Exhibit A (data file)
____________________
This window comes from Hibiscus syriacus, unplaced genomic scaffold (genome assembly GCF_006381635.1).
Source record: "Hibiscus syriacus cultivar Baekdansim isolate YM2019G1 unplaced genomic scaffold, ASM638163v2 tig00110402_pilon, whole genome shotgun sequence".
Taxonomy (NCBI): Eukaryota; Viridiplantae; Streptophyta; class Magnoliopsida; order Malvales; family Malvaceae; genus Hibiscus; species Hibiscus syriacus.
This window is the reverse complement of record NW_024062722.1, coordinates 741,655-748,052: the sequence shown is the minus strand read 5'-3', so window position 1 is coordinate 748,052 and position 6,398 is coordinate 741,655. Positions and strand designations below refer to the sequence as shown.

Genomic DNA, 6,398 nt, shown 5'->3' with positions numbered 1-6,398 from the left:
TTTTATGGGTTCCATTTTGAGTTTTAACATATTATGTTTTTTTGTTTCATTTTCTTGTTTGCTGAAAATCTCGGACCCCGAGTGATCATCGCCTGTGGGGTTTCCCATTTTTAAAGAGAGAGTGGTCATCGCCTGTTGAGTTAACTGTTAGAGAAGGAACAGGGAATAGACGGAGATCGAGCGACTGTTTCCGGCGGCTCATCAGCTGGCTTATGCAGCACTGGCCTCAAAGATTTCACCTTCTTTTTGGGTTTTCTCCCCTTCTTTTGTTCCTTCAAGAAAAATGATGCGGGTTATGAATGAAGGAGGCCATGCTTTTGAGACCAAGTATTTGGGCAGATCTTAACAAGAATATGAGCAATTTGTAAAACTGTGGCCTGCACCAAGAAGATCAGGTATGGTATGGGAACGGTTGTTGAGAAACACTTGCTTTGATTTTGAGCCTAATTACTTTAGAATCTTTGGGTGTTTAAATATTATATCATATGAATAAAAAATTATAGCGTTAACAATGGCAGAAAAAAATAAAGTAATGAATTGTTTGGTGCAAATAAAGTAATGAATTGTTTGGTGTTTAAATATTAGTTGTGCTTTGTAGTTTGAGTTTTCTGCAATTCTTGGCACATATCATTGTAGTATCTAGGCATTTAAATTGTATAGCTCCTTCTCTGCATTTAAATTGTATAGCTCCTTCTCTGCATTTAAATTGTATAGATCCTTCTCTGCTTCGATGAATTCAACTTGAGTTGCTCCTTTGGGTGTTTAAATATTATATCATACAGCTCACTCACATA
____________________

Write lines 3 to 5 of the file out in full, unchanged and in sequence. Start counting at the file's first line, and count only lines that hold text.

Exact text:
Taxonomy (NCBI): Eukaryota; Viridiplantae; Streptophyta; class Magnoliopsida; order Malvales; family Malvaceae; genus Hibiscus; species Hibiscus syriacus.
This window is the reverse complement of record NW_024062722.1, coordinates 741,655-748,052: the sequence shown is the minus strand read 5'-3', so window position 1 is coordinate 748,052 and position 6,398 is coordinate 741,655. Positions and strand designations below refer to the sequence as shown.

Genomic DNA, 6,398 nt, shown 5'->3' with positions numbered 1-6,398 from the left: